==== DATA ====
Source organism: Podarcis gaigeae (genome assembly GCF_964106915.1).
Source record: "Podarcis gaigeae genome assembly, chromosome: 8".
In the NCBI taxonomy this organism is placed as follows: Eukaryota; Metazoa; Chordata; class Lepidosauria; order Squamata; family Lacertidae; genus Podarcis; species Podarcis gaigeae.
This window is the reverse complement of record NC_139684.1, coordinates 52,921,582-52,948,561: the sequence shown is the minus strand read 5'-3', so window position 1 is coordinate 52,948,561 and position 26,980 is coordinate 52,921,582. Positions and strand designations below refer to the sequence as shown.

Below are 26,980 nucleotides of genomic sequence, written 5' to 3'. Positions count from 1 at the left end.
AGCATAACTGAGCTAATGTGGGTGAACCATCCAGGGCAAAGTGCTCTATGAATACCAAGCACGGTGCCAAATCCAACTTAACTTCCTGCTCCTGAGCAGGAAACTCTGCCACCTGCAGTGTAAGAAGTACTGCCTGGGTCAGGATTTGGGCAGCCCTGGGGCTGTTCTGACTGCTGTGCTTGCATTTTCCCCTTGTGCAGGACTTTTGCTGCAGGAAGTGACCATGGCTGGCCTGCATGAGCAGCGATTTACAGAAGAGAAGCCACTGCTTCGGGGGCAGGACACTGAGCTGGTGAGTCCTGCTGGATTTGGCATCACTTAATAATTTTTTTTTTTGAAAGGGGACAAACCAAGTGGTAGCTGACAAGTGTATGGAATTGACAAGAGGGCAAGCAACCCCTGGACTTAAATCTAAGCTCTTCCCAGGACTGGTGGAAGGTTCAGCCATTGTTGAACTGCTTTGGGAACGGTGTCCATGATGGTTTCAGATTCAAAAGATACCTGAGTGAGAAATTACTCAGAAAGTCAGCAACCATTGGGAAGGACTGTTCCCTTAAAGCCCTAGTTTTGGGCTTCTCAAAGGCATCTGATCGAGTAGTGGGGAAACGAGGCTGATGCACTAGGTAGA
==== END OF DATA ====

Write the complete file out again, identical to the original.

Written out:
Source organism: Podarcis gaigeae (genome assembly GCF_964106915.1).
Source record: "Podarcis gaigeae genome assembly, chromosome: 8".
In the NCBI taxonomy this organism is placed as follows: Eukaryota; Metazoa; Chordata; class Lepidosauria; order Squamata; family Lacertidae; genus Podarcis; species Podarcis gaigeae.
This window is the reverse complement of record NC_139684.1, coordinates 52,921,582-52,948,561: the sequence shown is the minus strand read 5'-3', so window position 1 is coordinate 52,948,561 and position 26,980 is coordinate 52,921,582. Positions and strand designations below refer to the sequence as shown.

Below are 26,980 nucleotides of genomic sequence, written 5' to 3'. Positions count from 1 at the left end.
AGCATAACTGAGCTAATGTGGGTGAACCATCCAGGGCAAAGTGCTCTATGAATACCAAGCACGGTGCCAAATCCAACTTAACTTCCTGCTCCTGAGCAGGAAACTCTGCCACCTGCAGTGTAAGAAGTACTGCCTGGGTCAGGATTTGGGCAGCCCTGGGGCTGTTCTGACTGCTGTGCTTGCATTTTCCCCTTGTGCAGGACTTTTGCTGCAGGAAGTGACCATGGCTGGCCTGCATGAGCAGCGATTTACAGAAGAGAAGCCACTGCTTCGGGGGCAGGACACTGAGCTGGTGAGTCCTGCTGGATTTGGCATCACTTAATAATTTTTTTTTTTGAAAGGGGACAAACCAAGTGGTAGCTGACAAGTGTATGGAATTGACAAGAGGGCAAGCAACCCCTGGACTTAAATCTAAGCTCTTCCCAGGACTGGTGGAAGGTTCAGCCATTGTTGAACTGCTTTGGGAACGGTGTCCATGATGGTTTCAGATTCAAAAGATACCTGAGTGAGAAATTACTCAGAAAGTCAGCAACCATTGGGAAGGACTGTTCCCTTAAAGCCCTAGTTTTGGGCTTCTCAAAGGCATCTGATCGAGTAGTGGGGAAACGAGGCTGATGCACTAGGTAGA